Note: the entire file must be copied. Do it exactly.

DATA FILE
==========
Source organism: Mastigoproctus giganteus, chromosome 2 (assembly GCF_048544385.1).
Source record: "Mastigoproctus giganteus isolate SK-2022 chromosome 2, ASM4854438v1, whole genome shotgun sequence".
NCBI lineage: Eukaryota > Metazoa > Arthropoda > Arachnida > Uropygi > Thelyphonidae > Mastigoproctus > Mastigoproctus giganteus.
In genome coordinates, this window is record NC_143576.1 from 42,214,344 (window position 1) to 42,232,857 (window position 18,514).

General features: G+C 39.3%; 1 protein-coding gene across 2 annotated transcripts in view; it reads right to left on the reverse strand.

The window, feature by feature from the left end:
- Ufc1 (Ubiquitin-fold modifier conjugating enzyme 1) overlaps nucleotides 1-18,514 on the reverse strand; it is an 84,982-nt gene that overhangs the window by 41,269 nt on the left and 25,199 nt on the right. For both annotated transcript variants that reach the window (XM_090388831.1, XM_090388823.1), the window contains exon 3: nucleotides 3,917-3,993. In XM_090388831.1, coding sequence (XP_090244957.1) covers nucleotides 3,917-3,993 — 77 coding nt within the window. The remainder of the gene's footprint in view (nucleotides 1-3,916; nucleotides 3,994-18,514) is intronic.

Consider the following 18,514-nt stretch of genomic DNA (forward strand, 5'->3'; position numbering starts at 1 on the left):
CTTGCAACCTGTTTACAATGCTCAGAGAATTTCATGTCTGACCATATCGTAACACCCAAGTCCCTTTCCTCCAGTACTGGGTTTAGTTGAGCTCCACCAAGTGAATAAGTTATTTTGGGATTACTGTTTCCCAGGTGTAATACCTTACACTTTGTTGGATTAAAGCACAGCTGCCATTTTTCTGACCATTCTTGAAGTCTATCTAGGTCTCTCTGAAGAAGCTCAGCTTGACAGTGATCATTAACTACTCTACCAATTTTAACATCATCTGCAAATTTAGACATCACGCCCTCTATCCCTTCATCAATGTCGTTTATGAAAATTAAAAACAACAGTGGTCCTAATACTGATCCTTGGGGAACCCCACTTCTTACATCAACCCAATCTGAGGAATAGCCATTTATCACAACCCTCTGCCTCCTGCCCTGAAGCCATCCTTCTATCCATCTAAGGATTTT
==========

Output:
Source organism: Mastigoproctus giganteus, chromosome 2 (assembly GCF_048544385.1).
Source record: "Mastigoproctus giganteus isolate SK-2022 chromosome 2, ASM4854438v1, whole genome shotgun sequence".
NCBI lineage: Eukaryota > Metazoa > Arthropoda > Arachnida > Uropygi > Thelyphonidae > Mastigoproctus > Mastigoproctus giganteus.
In genome coordinates, this window is record NC_143576.1 from 42,214,344 (window position 1) to 42,232,857 (window position 18,514).

General features: G+C 39.3%; 1 protein-coding gene across 2 annotated transcripts in view; it reads right to left on the reverse strand.

The window, feature by feature from the left end:
- Ufc1 (Ubiquitin-fold modifier conjugating enzyme 1) overlaps nucleotides 1-18,514 on the reverse strand; it is an 84,982-nt gene that overhangs the window by 41,269 nt on the left and 25,199 nt on the right. For both annotated transcript variants that reach the window (XM_090388831.1, XM_090388823.1), the window contains exon 3: nucleotides 3,917-3,993. In XM_090388831.1, coding sequence (XP_090244957.1) covers nucleotides 3,917-3,993 — 77 coding nt within the window. The remainder of the gene's footprint in view (nucleotides 1-3,916; nucleotides 3,994-18,514) is intronic.

Consider the following 18,514-nt stretch of genomic DNA (forward strand, 5'->3'; position numbering starts at 1 on the left):
CTTGCAACCTGTTTACAATGCTCAGAGAATTTCATGTCTGACCATATCGTAACACCCAAGTCCCTTTCCTCCAGTACTGGGTTTAGTTGAGCTCCACCAAGTGAATAAGTTATTTTGGGATTACTGTTTCCCAGGTGTAATACCTTACACTTTGTTGGATTAAAGCACAGCTGCCATTTTTCTGACCATTCTTGAAGTCTATCTAGGTCTCTCTGAAGAAGCTCAGCTTGACAGTGATCATTAACTACTCTACCAATTTTAACATCATCTGCAAATTTAGACATCACGCCCTCTATCCCTTCATCAATGTCGTTTATGAAAATTAAAAACAACAGTGGTCCTAATACTGATCCTTGGGGAACCCCACTTCTTACATCAACCCAATCTGAGGAATAGCCATTTATCACAACCCTCTGCCTCCTGCCCTGAAGCCATCCTTCTATCCATCTAAGGATTTT